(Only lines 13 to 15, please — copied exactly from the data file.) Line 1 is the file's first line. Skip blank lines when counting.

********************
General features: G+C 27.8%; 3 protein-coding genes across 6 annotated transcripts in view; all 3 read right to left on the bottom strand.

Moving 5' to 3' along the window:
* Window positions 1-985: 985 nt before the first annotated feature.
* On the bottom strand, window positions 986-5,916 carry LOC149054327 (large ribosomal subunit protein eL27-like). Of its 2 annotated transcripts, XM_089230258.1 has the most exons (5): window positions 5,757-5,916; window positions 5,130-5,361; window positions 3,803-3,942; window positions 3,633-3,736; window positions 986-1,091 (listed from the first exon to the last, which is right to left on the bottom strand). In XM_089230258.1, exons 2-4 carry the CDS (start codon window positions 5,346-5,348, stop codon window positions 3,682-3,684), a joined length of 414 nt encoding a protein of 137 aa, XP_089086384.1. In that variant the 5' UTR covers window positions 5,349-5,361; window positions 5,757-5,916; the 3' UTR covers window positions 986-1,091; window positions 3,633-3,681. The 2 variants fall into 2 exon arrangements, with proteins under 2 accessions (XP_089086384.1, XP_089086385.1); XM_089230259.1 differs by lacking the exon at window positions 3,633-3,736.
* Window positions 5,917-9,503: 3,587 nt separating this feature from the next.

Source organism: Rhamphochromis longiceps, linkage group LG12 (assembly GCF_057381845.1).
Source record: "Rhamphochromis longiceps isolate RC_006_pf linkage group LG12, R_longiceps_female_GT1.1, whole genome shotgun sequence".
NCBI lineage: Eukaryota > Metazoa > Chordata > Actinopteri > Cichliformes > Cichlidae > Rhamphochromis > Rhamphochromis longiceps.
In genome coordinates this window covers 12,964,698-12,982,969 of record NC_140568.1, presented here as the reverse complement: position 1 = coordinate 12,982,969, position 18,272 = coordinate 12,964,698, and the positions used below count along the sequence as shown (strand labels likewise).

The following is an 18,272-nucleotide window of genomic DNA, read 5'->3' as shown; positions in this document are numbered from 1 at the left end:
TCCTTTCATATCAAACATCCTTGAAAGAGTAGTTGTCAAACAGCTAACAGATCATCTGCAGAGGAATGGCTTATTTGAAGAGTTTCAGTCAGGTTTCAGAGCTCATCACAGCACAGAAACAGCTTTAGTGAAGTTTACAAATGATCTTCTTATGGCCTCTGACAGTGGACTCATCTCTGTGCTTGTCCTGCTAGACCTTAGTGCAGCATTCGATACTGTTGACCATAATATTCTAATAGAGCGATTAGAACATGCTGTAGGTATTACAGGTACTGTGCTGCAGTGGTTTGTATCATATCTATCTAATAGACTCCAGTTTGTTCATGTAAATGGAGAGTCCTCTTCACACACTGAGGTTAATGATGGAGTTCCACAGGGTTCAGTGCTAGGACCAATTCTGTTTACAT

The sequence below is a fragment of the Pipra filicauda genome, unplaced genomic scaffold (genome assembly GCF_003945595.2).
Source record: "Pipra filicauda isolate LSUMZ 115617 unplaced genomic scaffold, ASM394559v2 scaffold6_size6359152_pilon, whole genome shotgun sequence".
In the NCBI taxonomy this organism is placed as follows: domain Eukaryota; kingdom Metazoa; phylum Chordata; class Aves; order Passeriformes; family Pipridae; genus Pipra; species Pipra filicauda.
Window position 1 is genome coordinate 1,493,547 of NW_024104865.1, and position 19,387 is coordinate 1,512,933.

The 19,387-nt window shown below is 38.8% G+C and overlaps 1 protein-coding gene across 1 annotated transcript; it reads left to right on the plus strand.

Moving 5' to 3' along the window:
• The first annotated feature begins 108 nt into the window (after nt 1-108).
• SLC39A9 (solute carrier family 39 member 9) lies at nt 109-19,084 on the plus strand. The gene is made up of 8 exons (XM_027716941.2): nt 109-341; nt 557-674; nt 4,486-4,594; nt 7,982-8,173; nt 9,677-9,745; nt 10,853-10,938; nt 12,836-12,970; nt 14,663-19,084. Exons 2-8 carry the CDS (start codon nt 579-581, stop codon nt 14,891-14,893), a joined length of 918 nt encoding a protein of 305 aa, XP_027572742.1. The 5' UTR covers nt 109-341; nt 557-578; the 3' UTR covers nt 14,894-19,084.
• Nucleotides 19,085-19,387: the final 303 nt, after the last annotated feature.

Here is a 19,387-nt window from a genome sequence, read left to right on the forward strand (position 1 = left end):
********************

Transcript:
Source record: "Pipra filicauda isolate LSUMZ 115617 unplaced genomic scaffold, ASM394559v2 scaffold6_size6359152_pilon, whole genome shotgun sequence".
In the NCBI taxonomy this organism is placed as follows: domain Eukaryota; kingdom Metazoa; phylum Chordata; class Aves; order Passeriformes; family Pipridae; genus Pipra; species Pipra filicauda.
Window position 1 is genome coordinate 1,493,547 of NW_024104865.1, and position 19,387 is coordinate 1,512,933.